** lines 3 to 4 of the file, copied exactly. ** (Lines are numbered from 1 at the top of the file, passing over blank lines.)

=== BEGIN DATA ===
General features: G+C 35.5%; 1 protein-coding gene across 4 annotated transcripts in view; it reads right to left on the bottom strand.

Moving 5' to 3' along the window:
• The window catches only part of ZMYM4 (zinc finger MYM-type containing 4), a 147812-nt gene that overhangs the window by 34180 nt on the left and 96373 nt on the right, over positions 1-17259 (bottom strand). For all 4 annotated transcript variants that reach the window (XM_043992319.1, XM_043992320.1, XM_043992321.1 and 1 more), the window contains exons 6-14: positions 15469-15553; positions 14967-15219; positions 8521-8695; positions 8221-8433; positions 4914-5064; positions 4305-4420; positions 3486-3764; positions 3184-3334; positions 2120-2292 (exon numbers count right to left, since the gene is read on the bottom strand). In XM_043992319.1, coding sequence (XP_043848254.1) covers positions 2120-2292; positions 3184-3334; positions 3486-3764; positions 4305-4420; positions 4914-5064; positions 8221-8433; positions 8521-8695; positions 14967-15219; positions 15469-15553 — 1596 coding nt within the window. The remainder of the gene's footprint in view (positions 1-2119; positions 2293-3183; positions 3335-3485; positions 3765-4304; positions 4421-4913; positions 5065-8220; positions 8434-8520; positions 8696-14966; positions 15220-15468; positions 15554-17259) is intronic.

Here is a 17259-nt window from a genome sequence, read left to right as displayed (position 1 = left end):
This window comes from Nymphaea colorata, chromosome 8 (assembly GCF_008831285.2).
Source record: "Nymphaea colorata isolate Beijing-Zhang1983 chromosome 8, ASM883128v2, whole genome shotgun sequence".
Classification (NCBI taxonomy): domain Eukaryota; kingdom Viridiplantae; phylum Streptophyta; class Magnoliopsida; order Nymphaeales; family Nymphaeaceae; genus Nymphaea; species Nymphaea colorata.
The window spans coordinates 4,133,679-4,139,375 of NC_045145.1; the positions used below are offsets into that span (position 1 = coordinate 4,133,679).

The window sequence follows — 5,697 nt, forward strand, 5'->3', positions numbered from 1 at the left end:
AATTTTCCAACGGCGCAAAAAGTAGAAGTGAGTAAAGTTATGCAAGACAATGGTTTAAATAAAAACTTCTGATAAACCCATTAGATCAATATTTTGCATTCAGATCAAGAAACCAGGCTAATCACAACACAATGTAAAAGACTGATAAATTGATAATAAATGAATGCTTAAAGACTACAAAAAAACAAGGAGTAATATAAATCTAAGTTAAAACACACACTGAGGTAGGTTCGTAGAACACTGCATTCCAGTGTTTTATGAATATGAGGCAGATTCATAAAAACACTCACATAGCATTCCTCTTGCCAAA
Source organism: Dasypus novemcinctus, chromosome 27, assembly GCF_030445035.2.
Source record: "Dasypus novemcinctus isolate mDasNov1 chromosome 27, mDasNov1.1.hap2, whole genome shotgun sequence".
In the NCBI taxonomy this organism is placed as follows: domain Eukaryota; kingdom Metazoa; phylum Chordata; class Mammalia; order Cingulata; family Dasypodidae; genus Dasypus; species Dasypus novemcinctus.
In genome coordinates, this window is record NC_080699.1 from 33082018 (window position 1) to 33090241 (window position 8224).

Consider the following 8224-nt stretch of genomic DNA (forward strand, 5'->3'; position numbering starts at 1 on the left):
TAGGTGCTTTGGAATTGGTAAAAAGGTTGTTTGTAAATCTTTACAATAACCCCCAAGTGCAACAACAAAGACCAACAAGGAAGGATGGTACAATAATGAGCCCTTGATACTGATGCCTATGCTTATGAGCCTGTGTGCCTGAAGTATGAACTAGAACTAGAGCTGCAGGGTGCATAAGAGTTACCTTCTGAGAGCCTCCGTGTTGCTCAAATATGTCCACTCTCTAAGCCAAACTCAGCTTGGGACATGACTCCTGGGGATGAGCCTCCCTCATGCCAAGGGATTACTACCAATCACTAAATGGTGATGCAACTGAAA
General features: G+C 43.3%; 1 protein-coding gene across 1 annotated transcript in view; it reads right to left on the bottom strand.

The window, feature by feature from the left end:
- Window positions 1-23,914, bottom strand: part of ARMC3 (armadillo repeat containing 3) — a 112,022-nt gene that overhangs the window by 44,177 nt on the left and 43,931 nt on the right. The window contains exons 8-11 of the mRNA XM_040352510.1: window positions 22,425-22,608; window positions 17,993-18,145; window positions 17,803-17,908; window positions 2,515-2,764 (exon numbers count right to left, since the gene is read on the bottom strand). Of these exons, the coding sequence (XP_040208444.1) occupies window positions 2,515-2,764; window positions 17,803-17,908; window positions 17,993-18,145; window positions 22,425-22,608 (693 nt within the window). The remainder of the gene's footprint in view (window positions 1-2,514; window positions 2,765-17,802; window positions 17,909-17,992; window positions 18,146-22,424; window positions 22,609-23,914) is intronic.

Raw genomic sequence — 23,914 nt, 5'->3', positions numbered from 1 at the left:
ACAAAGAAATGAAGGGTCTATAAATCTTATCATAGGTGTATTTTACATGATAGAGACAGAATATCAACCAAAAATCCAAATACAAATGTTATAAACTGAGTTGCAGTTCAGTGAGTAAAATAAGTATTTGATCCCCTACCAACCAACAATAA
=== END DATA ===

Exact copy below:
• The window catches only part of ZMYM4 (zinc finger MYM-type containing 4), a 147812-nt gene that overhangs the window by 34180 nt on the left and 96373 nt on the right, over positions 1-17259 (bottom strand). For all 4 annotated transcript variants that reach the window (XM_043992319.1, XM_043992320.1, XM_043992321.1 and 1 more), the window contains exons 6-14: positions 15469-15553; positions 14967-15219; positions 8521-8695; positions 8221-8433; positions 4914-5064; positions 4305-4420; positions 3486-3764; positions 3184-3334; positions 2120-2292 (exon numbers count right to left, since the gene is read on the bottom strand). In XM_043992319.1, coding sequence (XP_043848254.1) covers positions 2120-2292; positions 3184-3334; positions 3486-3764; positions 4305-4420; positions 4914-5064; positions 8221-8433; positions 8521-8695; positions 14967-15219; positions 15469-15553 — 1596 coding nt within the window. The remainder of the gene's footprint in view (positions 1-2119; positions 2293-3183; positions 3335-3485; positions 3765-4304; positions 4421-4913; positions 5065-8220; positions 8434-8520; positions 8696-14966; positions 15220-15468; positions 15554-17259) is intronic.

Here is a 17259-nt window from a genome sequence, read left to right as displayed (position 1 = left end):